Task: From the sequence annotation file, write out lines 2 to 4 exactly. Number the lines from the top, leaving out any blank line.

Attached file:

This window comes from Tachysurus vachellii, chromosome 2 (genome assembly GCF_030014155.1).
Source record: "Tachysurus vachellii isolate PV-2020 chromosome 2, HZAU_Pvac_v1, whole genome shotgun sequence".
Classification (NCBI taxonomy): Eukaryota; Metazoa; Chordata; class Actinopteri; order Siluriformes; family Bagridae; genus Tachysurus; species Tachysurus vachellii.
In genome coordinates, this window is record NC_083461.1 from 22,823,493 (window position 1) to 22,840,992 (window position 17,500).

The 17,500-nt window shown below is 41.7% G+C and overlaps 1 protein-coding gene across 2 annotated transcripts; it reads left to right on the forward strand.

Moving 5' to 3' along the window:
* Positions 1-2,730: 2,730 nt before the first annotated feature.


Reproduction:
Source record: "Tachysurus vachellii isolate PV-2020 chromosome 2, HZAU_Pvac_v1, whole genome shotgun sequence".
Classification (NCBI taxonomy): Eukaryota; Metazoa; Chordata; class Actinopteri; order Siluriformes; family Bagridae; genus Tachysurus; species Tachysurus vachellii.
In genome coordinates, this window is record NC_083461.1 from 22,823,493 (window position 1) to 22,840,992 (window position 17,500).